Big shifter
    Just in case 28 pound hammer
     
  11. Bailey58

    Bailey58 Funster Life Member

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    Neither, the coffee machine's a complicated bit of kit.
    T'was explained on earlier threads. My internet, phone line is about to be cut off, we're on a ship or two to the UK today.
     
  12. electricscott

    electricscott Funster

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    amps are the same, what is different is the amount of power they can generate and this down to the voltage since watts = volts x amps so:

    3 x 12 = 36 watts
    3 x 240 = 720 watts
     
  13. garlicmonster

    garlicmonster Read Only Funster

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    .... of course a hairdryer is also an inductive load, so you really need to consider the power factor

    On a.c.

    P=VI cos phi

    But that's just me being a pendant
     
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  14. oldun

    oldun Read Only Funster

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    The above is pure gobbledegook...

    For example "So run that dryer for an hour and you will consume 100amps" ---- this should be 100 amps instantaneous power and will deplete the battery by 100 amphours.

    Amps is a bit like speed, amp hours is a bit like distance.

    All in all a very misleading and confusing post.
     
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  15. Steve

    Steve Funster Life Member

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    as a quick guide I use, 1amp @ 230v = 20amp & 12v
     
  16. schojac

    schojac Read Only Funster

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    I have a 1500 watt modified sine wave inverter and it works fine with a 1200 watt hair dryer. It's not too happy on full load and on reflection would have bought a slightly higher - 2000 watt.

    The inverter cost me £30.00 but remember it's a modified sine wave inverter. People have stated that if you intend to run TV's, computers etc then yopu may need a pure sine wave inverter which costs quite a bit more.

    When connectining to the leisure batteries you will need some heavy duty(16mm2) cable to carry the load efficiently. 120 amp inline fuse and good connectors.

    The hardest part is bending the heavy duty cable so suggest that if you intend to install that you keep cable runs short and as straight as possible.
     
  17. mitzimad

    mitzimad Funster

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    with any invertor its best to keep it close to the batteries connect with fat cables and do the long run on the 240 side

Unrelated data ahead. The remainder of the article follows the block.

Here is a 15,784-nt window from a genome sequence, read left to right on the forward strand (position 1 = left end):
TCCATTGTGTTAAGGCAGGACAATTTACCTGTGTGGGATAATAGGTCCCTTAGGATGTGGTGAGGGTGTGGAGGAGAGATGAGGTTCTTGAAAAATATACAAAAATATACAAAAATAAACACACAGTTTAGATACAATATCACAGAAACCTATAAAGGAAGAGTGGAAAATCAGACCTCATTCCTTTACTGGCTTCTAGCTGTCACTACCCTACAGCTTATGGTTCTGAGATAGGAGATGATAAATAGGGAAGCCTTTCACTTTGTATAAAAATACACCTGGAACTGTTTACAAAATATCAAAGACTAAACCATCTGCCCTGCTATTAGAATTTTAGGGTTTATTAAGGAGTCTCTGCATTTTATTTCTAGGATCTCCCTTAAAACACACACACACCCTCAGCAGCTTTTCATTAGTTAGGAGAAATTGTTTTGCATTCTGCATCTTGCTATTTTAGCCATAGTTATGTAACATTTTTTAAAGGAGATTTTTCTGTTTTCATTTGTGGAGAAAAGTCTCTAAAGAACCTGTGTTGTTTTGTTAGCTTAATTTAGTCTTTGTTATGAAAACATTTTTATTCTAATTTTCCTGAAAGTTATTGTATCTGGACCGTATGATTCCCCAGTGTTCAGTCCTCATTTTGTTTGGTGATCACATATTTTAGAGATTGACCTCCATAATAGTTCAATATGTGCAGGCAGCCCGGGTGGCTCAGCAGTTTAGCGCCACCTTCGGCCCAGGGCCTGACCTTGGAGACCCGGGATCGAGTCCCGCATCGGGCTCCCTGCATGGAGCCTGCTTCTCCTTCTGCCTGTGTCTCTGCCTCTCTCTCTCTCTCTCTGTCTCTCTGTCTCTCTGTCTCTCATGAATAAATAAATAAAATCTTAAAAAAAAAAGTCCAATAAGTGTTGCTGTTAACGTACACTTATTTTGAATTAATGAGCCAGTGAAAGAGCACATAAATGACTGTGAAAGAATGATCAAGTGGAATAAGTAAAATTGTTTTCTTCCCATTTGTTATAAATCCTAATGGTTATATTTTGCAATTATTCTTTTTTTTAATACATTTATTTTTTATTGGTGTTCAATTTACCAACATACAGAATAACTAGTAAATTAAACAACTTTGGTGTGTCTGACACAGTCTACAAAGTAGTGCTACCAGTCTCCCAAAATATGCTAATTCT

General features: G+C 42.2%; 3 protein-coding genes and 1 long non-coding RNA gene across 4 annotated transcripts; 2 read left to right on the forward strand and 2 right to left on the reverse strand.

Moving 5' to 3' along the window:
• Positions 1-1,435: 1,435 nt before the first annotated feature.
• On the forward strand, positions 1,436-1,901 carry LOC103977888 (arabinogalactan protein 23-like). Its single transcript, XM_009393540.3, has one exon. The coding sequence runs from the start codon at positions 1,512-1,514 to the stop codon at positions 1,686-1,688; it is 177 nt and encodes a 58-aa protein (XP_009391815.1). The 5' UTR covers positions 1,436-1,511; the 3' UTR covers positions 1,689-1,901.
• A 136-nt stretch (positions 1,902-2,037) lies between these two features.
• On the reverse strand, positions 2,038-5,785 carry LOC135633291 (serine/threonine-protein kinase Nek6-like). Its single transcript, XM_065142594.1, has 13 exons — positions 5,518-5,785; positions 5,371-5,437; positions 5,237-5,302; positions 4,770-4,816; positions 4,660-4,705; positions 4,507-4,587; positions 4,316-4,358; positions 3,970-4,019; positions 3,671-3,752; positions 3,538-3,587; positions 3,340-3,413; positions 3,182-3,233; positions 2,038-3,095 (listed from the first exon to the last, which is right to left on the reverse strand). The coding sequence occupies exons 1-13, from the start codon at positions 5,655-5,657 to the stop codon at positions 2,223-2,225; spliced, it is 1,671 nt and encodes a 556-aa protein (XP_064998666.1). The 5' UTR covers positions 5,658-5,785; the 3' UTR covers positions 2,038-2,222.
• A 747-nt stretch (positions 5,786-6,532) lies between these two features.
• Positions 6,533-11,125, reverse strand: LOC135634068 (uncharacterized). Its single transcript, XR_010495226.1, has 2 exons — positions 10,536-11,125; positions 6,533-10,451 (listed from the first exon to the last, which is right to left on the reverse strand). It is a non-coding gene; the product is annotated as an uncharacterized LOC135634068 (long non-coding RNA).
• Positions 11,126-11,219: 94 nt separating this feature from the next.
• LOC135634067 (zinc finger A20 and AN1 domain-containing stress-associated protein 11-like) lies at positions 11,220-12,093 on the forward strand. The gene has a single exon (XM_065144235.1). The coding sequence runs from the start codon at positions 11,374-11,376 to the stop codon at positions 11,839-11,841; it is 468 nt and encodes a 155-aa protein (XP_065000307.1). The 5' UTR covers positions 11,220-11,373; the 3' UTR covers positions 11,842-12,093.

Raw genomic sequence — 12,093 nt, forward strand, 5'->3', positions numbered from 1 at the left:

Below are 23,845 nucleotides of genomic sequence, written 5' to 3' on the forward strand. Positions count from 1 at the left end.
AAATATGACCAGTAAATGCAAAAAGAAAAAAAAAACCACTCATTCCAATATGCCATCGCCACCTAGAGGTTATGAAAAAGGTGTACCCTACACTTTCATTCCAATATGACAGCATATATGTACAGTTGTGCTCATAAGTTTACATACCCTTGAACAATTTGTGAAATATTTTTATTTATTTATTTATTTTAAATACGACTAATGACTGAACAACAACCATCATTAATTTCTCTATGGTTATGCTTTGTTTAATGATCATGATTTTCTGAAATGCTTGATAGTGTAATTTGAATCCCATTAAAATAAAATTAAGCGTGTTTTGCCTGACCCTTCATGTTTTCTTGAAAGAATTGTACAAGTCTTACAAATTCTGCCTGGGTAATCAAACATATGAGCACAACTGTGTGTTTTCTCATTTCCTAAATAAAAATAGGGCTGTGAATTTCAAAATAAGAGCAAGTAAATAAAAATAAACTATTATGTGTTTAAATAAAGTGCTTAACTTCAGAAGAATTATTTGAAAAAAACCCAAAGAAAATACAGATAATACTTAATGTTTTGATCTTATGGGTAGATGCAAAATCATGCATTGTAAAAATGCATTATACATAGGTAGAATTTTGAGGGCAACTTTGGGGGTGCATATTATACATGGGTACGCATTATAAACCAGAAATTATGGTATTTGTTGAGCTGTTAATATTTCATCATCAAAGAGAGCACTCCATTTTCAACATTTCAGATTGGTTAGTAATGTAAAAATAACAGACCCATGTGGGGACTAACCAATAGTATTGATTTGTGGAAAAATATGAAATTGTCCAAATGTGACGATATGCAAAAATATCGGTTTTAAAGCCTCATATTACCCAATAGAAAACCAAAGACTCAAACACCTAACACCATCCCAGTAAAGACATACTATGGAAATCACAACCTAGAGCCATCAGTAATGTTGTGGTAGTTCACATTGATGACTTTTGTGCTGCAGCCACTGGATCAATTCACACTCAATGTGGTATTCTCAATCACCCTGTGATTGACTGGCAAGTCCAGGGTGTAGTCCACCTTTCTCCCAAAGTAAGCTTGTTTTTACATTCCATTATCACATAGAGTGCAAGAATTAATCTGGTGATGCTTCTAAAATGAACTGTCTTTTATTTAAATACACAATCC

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  18. Coolbeanz

    Coolbeanz Funster

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    So can anyone tell me if I have worked this out correctly:

    I can buy a 1500w modified sine wave inverter and it will cope fine with my hairdryer.

    I need to wire the inverter as close to the leisure batteries as possible.

    As my TV runs on 12v and my IPAD and IPhone both charge using a 12v adaptor there is no point getting a pure sine wave inverter for them.

    If I want to charge my electric toothbrush I could buy a 150w PSW inverter.

    Lastly am I right in thinking that running the TV off 12v would drain the same power from the leisure batteries as connecting an inverter and plugging the TV in to that? :Eek!:
     
  19. Steve

    Steve Funster Life Member

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    Put like that then yes it will work.
    On you last question, power is power be it at 12v or 230v but you use power to convert 12v to 230 so if you have 12v equipment then I would you it.
    Steve
     
  20. schojac

    schojac Read Only Funster

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    Hi,

    basically Yes to most of your answers.

    If you have a 12V TV then run it straight from your 12V supply; running through the inverter will not be as efficient due to power loss.

    As daft as it may sound the inverter was bought purely for the hairdryer
    "I can't do without the hairdryer" says she who must be obeyed. Carole does not use the dryer on full power and she gets 40 mins drying time easy (2 x 100amp/hr batteries)

    Expensive option but I think long term (aires, CL's etc) it will pay for itself in no time.